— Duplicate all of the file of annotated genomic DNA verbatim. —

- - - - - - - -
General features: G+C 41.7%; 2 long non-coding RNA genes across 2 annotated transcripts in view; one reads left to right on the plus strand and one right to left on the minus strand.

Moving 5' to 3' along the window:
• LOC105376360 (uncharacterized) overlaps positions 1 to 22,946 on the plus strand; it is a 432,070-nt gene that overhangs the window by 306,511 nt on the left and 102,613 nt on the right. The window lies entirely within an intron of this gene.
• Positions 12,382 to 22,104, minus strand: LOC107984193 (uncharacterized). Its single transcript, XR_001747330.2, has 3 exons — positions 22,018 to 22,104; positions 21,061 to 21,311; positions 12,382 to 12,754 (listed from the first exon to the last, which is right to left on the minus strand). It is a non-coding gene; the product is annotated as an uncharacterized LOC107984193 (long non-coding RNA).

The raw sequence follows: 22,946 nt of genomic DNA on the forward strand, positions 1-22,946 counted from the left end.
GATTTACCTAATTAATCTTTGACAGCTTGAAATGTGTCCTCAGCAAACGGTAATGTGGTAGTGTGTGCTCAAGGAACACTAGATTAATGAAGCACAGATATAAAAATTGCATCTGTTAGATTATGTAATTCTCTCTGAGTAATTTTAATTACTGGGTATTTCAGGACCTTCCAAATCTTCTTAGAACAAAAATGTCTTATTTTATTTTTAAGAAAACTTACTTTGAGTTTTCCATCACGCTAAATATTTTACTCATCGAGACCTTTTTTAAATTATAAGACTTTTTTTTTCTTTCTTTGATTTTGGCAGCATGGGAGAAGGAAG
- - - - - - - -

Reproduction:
General features: G+C 41.7%; 2 long non-coding RNA genes across 2 annotated transcripts in view; one reads left to right on the plus strand and one right to left on the minus strand.

Moving 5' to 3' along the window:
• LOC105376360 (uncharacterized) overlaps positions 1 to 22,946 on the plus strand; it is a 432,070-nt gene that overhangs the window by 306,511 nt on the left and 102,613 nt on the right. The window lies entirely within an intron of this gene.
• Positions 12,382 to 22,104, minus strand: LOC107984193 (uncharacterized). Its single transcript, XR_001747330.2, has 3 exons — positions 22,018 to 22,104; positions 21,061 to 21,311; positions 12,382 to 12,754 (listed from the first exon to the last, which is right to left on the minus strand). It is a non-coding gene; the product is annotated as an uncharacterized LOC107984193 (long non-coding RNA).

The raw sequence follows: 22,946 nt of genomic DNA on the forward strand, positions 1-22,946 counted from the left end.
GATTTACCTAATTAATCTTTGACAGCTTGAAATGTGTCCTCAGCAAACGGTAATGTGGTAGTGTGTGCTCAAGGAACACTAGATTAATGAAGCACAGATATAAAAATTGCATCTGTTAGATTATGTAATTCTCTCTGAGTAATTTTAATTACTGGGTATTTCAGGACCTTCCAAATCTTCTTAGAACAAAAATGTCTTATTTTATTTTTAAGAAAACTTACTTTGAGTTTTCCATCACGCTAAATATTTTACTCATCGAGACCTTTTTTAAATTATAAGACTTTTTTTTTCTTTCTTTGATTTTGGCAGCATGGGAGAAGGAAG